There's simply no avoiding it, the Seattle Sounders' biggest game of the regular-season is Saturday. If they have any hope of winning the Supporters' Shield, beating the San Jose Earthquakes is an absolute must. A win would leave the Sounders six points out with five games left to play and a game in hand.
Those are still reasonably long odds, to be sure, but beyond the Shield, the Sounders are also battling with eight teams that are within three points of them on either side. The result of this game may not define the season, but it is bound to make it a lot more interesting.
Despite these pressures, the Sounders seem to feel very confident about their chances. In talking to reporters on Friday, Michael Gspurning went as far as to say this: "I’m not worried about San Jose, not at all, because I know about our qualities."
Should the Sounders be a bit more wary of the Earthquakes? Despite having a 1-2-0 record against them, the numbers suggest the Sounders have reasons to feel confident.
The first thing to keep in mind is the Sounders haven't played any of these games at anything close to full strength.
The midfield in the first meeting featured both Christian Sivebaek and Servando Carrasco in starting roles and Eddie Johnson was missing, as well. Still, the Sounders had most of the run of play and the only goal they allowed came on a highly questionable penalty being awarded to Steven Lenhart.
The U.S. Open Cup clash saw the Sounders playing on just one day's rest and using an almost entirely second-choice lineup. Among the starters that day were Brad Evans at right back and Roger Levesque at forward. Osvaldo Alonso, Fredy Montero and Mauro Rosales didn't even play. The Sounders still managed to pull out a 1-0 victory in a game made famous when Eddie Johnson was accused of assaulting every Earthquakes player, technical staff member and fan in attendance.
The final matchup again saw the Sounders playing on short rest, just a few days after their emotional shootout loss in the Open Cup final. Rosales, Montero and Johnson all came off the bench and Christian Tiffert got what is still his only start of the season at forward. The Earthquakes were the better team that day, but the Sounders created plenty of chances and were only undone when Lenhart scored the game-winner in the dying seconds.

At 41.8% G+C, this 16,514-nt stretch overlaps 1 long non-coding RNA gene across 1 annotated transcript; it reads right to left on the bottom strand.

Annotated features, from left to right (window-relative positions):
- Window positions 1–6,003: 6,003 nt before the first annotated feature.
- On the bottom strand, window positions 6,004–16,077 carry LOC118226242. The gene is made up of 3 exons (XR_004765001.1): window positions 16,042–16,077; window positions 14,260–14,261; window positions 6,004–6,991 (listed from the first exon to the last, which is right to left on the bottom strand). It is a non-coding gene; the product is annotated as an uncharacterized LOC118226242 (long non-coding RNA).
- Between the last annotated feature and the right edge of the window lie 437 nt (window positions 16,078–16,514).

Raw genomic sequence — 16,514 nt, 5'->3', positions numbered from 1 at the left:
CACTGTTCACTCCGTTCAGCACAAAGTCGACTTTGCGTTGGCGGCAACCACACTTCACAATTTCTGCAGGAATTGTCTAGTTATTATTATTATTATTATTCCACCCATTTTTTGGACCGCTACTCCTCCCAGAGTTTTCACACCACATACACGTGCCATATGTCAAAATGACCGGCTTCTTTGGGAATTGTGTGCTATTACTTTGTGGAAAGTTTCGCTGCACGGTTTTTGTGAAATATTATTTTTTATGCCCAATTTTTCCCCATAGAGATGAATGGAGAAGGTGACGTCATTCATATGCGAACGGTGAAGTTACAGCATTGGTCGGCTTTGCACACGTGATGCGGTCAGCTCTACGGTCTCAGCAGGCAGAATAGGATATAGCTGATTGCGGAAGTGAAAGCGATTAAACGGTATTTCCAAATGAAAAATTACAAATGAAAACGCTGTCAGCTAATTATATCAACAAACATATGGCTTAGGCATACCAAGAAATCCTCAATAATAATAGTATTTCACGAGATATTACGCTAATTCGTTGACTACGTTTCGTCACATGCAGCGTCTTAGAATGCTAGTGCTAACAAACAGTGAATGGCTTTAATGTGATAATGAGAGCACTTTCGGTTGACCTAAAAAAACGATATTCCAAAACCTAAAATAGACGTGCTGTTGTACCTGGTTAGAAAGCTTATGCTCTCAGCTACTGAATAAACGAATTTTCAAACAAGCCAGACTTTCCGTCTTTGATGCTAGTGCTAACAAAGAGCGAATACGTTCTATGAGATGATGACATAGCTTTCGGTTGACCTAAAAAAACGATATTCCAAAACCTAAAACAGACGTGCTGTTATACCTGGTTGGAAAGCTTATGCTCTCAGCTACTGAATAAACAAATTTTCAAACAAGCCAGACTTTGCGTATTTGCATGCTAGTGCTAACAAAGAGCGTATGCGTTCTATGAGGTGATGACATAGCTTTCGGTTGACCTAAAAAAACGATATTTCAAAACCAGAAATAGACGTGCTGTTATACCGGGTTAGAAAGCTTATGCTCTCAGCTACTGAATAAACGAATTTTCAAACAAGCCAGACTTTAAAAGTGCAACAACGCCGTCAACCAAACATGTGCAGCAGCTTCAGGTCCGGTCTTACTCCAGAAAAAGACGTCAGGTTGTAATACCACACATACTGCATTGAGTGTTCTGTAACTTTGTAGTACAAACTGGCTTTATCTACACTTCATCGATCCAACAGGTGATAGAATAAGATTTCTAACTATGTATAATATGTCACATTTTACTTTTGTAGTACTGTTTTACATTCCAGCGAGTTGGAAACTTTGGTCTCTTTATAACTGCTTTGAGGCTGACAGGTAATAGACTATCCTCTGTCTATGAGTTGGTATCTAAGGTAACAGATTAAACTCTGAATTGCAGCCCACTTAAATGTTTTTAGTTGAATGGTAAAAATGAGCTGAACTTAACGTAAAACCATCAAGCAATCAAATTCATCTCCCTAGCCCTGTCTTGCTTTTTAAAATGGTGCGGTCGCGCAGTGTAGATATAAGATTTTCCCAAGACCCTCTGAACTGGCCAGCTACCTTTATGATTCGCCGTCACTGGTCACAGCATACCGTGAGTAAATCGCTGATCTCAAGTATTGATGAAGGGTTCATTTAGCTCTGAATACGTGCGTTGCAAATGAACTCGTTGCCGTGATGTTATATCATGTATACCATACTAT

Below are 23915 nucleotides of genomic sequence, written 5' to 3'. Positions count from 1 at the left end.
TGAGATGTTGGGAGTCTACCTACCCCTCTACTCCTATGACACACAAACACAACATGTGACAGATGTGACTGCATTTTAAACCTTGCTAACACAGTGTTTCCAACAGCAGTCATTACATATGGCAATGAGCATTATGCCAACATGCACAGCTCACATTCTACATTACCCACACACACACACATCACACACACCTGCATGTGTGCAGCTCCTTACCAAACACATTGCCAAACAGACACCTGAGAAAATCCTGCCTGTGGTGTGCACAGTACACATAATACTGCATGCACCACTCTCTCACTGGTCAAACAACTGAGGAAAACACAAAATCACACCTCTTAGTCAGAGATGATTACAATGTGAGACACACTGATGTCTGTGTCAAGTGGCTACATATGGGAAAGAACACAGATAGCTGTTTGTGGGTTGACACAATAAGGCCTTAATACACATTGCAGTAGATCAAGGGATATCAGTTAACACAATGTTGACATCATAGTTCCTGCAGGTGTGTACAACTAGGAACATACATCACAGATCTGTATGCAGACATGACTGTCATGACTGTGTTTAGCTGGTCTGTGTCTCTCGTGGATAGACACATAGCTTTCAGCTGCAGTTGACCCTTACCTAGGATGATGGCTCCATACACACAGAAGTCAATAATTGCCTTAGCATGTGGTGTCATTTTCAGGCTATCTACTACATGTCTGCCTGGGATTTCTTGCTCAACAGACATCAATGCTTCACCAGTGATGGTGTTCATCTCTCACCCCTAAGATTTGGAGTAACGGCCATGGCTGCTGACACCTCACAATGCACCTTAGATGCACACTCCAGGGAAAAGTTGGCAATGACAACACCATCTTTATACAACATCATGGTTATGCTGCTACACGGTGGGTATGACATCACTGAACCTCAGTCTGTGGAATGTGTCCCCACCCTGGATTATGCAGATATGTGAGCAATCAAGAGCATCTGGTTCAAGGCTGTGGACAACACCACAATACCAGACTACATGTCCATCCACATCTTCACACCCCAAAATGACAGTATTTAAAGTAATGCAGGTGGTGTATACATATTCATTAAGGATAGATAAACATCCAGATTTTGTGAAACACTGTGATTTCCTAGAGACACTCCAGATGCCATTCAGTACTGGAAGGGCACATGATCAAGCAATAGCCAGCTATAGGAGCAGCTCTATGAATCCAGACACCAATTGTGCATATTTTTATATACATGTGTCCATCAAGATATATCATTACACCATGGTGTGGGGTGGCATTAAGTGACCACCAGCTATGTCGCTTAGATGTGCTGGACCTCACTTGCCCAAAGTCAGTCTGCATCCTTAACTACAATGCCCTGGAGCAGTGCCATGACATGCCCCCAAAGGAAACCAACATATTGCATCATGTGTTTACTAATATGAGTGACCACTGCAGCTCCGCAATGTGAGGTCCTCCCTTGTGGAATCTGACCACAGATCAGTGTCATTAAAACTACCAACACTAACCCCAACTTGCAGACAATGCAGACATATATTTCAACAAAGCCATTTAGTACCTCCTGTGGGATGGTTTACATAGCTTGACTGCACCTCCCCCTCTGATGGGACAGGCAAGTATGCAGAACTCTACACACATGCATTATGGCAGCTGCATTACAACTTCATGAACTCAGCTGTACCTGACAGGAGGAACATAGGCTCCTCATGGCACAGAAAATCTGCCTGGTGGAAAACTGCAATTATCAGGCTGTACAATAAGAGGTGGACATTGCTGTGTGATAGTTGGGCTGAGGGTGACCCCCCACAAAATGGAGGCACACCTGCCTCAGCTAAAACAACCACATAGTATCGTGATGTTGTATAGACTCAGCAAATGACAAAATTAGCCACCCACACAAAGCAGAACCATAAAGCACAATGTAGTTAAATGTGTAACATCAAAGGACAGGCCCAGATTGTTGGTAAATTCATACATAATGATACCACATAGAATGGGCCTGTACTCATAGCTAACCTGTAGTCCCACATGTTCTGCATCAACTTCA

Add it all up and the Sounders have been outscored 3-2, but actually hold a 38-37 shots advantage. Those are hardly the kind of numbers that scream "be afraid."
Unfortunately, the Sounders are going to be short-handed again. Johnson is out with yellow-card accumulation and it sounds as if Rosales is unlikely to play, with Tiffert looking a bit more likely. Still, the Sounders match up reasonably well.
Sammy Ochoa has earned the right to start this game and has been among the Sounders' best players in non-league competition. His hold up play should help occupy the Earthquakes centerbacks and give Montero some room to operate. Montero and Ochoa have also formed a nice little partnership in limited time. In about 316 minutes across all competitions, the two forwards have combined for eight goals. That's about 2.28 goals per 90 minutes.
Missing Rosales would obviously leave the Sounders at less than full strength, but as long as Tiffert can play that should be plenty of playmaking from the midfield. In the other game he played against the Earthquakes, Tiffert easily could have had two or three assists with some better finishing.
None of this is meant to suggest the Earthquakes are anything less than a formidable foe. They are an absolute scoring juggernaut, averaging 2.06 goals per game and currently boasting a +25 goal-difference that would be among the best marks since 2000.
But the Sounders have hung with them every time they've played. That they seem to be relishing this opportunity is a very good thing.